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Inquiry Into Bolotnaya Riot Suspect Udaltsov Completed

Udaltsov at a protest on Trubnaya square in 2012 holding a poster that reads "freedom." Evgeny Razumny

The Investigative Committee has finished its inquiry into two prominent opposition activists suspected of organizing alleged riots at Bolotnaya Ploshchad in May 2012, and the cases have been sent to Prosecutor General Yury Chaika.

Chaika has thus been asked to begin court proceedings against Sergei Udaltsov and his ally Leonid Razvozzhayev, who are accused of plotting mass riots at anti-Kremlin protests a day before Vladimir Putin’s inauguration to his third term as president, the Investigative Committee said in a statement Monday.

A public inquiry earlier this year concluded that no mass riots occurred at the authorized rally, but violent clashes were provoked by police and unidentified masked men. If the Prosecutor General’s Office confirms the indictment, as is expected, the case will go to court.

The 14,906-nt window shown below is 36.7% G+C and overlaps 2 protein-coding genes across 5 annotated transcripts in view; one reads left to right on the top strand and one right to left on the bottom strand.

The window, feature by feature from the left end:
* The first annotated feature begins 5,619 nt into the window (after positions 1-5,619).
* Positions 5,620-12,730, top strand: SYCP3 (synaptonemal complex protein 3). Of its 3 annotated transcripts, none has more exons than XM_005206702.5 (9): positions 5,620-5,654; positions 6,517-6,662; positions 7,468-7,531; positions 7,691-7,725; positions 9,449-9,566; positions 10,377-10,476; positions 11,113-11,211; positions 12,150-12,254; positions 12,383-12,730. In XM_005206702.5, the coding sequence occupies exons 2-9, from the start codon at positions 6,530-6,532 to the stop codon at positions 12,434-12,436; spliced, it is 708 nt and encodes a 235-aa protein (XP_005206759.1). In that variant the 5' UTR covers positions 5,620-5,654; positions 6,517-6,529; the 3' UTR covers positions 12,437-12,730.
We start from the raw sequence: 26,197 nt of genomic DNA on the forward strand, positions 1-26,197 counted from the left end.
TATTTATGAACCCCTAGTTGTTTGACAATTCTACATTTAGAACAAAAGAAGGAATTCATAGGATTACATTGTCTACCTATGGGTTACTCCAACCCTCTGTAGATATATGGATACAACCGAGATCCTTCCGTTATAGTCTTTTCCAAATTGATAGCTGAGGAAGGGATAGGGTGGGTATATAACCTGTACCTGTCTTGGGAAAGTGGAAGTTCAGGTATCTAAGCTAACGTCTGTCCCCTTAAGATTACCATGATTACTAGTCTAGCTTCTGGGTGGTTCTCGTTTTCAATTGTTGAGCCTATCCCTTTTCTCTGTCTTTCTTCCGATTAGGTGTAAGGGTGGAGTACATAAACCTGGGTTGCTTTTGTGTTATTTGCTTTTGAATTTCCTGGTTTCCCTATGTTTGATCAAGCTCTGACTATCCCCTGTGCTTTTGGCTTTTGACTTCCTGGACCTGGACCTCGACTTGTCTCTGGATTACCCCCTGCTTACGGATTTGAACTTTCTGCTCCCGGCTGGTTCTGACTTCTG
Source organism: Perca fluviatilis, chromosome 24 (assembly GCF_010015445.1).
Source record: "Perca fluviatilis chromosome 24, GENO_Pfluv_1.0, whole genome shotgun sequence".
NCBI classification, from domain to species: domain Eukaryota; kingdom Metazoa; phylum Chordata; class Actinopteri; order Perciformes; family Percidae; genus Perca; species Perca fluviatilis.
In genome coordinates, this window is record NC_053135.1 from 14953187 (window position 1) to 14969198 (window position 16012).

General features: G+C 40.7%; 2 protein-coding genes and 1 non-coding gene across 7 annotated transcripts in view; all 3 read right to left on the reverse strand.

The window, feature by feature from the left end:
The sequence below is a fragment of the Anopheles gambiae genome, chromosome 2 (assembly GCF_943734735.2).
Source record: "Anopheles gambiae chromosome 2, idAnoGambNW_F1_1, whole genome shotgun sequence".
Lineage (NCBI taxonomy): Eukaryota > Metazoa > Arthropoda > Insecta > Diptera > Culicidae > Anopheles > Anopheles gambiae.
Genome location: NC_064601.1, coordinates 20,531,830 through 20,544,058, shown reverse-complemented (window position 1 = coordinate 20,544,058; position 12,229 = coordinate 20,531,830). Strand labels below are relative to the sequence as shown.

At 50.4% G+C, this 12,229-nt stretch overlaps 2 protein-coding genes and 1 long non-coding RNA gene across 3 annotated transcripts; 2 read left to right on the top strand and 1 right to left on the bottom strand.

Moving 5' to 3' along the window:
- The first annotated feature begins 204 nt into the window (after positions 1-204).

The two men face up to 10 years in prison if convicted.

Udaltsov, leader of the Left Front opposition movement and a popular figure in the 2011-12 anti-Kremlin protests, has been under house arrest in Moscow since February. Last month, a Moscow city court extended his arrest until February 2014.

Razvozzhayev, a Left Front member and an aide to Duma Deputy Ilya Ponomaryov, has been in pre-trial detention for more than a year after being captured by Russian security forces in Kiev last October. The activist is also accused of illegally crossing the Russian border, reportedly using his brother’s passport to travel to Ukraine. Razvozzhayev said the security services kidnapped and tortured him into confessing to plotting political disorder, but investigators have refused to open a criminal case into the allegation.

The cases against both men began late last year after a report by the state-run NTV television channel, “Anatomy of a Protest 2,” alleged that the protest organizers received funds to start riots from Georgian government officials.

Udaltsov confirmed that he and his aide Konstantin Lebedev had met with Georgians, but denied that they were plotting riots.

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